Projection Systems

In an attempt to predict the future, Projection Systems use a player’s past statistics, age, home ballpark, and other variables to estimate how well a player will perform in the upcoming season. Since projections cannot account for luck and random variation, they are never 100% accurate. Instead, these systems are best viewed as an estimate of a player’s current, underlying true talent level. If a player is projected to hit for a .370 wOBA, that suggests he has a talent level of a .370 wOBA hitter. It’s therefore likely that he will finish with a wOBA somewhere around that total, but it’s not a certainty.

There are around seven different projection systems worth knowing about. Each system uses slightly different inputs and weights, so you will see variations between the systems. Here are the major systems that you should know, including general pointers on each:

● Marcel - Developed by Tom Tiger, Marcel is a simple projection system that is still quite reliable. I’ll let Tango do the explaining:

“The Marcel the Monkey Forecasting System (or the Marcels for short) is the most advanced forecasting system ever conceived.  Not.  Actually, it is the most basic forecasting system you can have, that uses as little intelligence as possible. So, that’s the allusion to the monkey. It uses 3 years of MLB data, with the most recent data weighted heavier. It regresses towards the mean. And it has an age factor.”

Theoretically, projections that do more work than Marcels (like ZiPS, Bill James, CAIRO, Oliver, PECOTA) will be more accurate, but in the past, other systems have only added a small increase in accuracy. Even though it is very basic, the Marcel system is still quite accurate and serves as a good reference point when looking at other projections. It can be found on FanGraphs, and you can also calculate your own quick-and-dirty Marcel projections using this calculator.

● Bill James - Created by Baseball Info Solutions, the Bill James projections uses at most eight seasons of data per player, with a strong focus on the previous three. While the exact methodology is proprietary, the Bill James projections are based on past performance, age, home park, and expected playing time. His projections tend to be the most optimistic of all the major systems, especially with young players. It can also be found on FanGraphs.

● ZiPS - The work of Dan Szymborski over at Baseball Think Factory, the ZiPS projections uses weighted averages of four years of data (three if a player is very old or very young), regresses pitchers based on DIPS theory and BABIP rates, and adjusts for aging by looking at similar players and their aging trends. It’s an effective projection system, and is displayed at FanGraphs for off-season and in-season projections.

● Fans - During the off-season following the 2009 season, FanGraphs began the the Fan projections, which rely upon a “wisdom of the crowds” approach at evaluating a player. Fans are asked to fill out ballots on various players, ranking how they expect those players to perform in the upcoming season. Ballots are they compiled and averaged for each player, giving us their Fan projection.  These projections are normally quite optimistic, but in some cases they can add real value about players that may follow an unusual career path. They’re also a good way to estimate a player’s potential playing time, which is a variable that most projection systems struggle with. These can, obviously, be found on FanGraphs.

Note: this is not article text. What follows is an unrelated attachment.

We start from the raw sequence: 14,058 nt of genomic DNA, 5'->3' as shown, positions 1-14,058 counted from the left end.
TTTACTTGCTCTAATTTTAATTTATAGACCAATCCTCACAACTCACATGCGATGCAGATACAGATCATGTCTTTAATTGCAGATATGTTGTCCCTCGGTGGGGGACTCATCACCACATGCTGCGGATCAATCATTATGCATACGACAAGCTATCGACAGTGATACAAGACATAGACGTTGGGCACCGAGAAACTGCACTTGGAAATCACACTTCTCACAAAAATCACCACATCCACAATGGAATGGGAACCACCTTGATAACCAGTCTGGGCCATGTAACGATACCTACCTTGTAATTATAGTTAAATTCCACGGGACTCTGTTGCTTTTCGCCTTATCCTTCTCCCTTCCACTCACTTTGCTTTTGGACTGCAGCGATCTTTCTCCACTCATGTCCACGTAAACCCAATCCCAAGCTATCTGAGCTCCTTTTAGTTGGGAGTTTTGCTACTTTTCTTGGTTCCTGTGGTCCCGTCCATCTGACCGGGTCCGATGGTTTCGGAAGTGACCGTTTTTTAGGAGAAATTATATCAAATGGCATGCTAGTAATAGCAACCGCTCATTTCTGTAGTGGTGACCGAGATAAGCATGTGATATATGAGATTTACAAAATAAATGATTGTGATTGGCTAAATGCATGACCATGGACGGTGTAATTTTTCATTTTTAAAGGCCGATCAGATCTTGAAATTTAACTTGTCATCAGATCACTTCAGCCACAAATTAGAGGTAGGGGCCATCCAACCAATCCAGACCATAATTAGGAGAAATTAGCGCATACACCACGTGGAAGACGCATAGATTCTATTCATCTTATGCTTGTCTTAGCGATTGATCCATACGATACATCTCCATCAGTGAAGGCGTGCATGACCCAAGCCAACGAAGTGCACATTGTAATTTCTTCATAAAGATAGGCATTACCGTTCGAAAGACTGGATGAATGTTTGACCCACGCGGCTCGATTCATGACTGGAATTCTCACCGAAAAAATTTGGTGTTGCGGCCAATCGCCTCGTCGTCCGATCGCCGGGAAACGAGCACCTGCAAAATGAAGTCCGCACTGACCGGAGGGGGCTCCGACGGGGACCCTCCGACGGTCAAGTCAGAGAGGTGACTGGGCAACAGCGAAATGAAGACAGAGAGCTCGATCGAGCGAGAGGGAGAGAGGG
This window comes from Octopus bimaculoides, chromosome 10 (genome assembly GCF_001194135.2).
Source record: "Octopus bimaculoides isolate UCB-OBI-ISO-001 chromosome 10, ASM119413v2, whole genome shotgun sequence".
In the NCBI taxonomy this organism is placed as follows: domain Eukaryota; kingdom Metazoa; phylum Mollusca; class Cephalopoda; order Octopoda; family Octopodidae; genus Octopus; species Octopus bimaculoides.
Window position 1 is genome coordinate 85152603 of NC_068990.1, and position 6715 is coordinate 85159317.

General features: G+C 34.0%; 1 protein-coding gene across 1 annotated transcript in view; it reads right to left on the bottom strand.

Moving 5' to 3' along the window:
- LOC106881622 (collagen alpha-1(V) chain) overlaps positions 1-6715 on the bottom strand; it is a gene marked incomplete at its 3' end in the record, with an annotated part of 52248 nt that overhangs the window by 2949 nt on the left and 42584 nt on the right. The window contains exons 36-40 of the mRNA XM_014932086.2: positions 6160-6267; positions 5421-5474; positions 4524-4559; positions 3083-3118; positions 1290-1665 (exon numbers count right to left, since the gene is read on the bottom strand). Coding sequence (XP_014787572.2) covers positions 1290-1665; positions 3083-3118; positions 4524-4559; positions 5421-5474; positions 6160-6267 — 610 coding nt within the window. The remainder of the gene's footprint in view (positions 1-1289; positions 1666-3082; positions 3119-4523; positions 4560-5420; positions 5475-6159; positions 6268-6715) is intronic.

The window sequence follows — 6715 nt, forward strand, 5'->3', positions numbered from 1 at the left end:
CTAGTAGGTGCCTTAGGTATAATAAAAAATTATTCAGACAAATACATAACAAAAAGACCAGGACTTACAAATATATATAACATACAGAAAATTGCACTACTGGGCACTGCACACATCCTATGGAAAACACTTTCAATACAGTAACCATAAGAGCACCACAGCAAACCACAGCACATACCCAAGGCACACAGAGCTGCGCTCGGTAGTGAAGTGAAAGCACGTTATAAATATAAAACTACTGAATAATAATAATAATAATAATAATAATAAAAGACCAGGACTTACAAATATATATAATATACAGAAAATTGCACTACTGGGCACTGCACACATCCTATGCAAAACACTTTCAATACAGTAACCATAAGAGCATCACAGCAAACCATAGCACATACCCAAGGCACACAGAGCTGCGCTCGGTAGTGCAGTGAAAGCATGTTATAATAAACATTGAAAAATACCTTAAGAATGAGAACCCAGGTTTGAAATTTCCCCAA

● Oliver - This system was created by Brian Cartwright and is available over at The Hardball Times. It’s a comparatively simple projection system – using weighted averages of the past three seasons of data, and adjusting for aging and regression – but it calculates its major league equivalencies (MLEs) in a different way than most systems, taking the raw numbers and adjusting them based on park and league. Since most projection systems simply try to adjust for the transition between each minor-league level, Oliver’s projections are better when showing how young players will perform at the major league level. This is also the only projection system to include a fielding and WAR component.

● CAIRO - A system developed by the folks at Revenge of the RLYW, the CAIRO system starts with a basic Marcel projection model, but then includes minor league statistics, adjusts for park and league effects, adjusts the aging curve depending upon the statistic, takes age and position into account when regressing a player’s performance, and uses four years of data instead of three. These projections are then put into the Diamond Mind simulator, and team projections are estimated using the results of 50,000 simulations.

● PECOTA - Developed by Nate Silver and Baseball Prospectus, PECOTA is one of the more complicated projection models, using a player’s statistics and historical statistics of similar ballplayers to arrive at a projection. PECOTA also does projections on a team level and creates a list of comparable historical players for each projection. You can find PECOTA at Baseball Prospectus.

● CHONE - Developed by Sean Smith, this system used four years of data for hitters and three years for pitchers. It adjusted for park, league, and aging effects, and it also uses batted ball data and minor league statistics. CHONE was widely considered one of the most accurate projection system, but it is no longer available to the public.

Links for Further Reading:

Looking at Baseball Projection Systems – FOX Sports

Rich Hill and 50th Percentile Projections – FanGraphs

2009 Forecast Evaluations – Steamer Projections

What Exactly is a Projection? – FanGraphs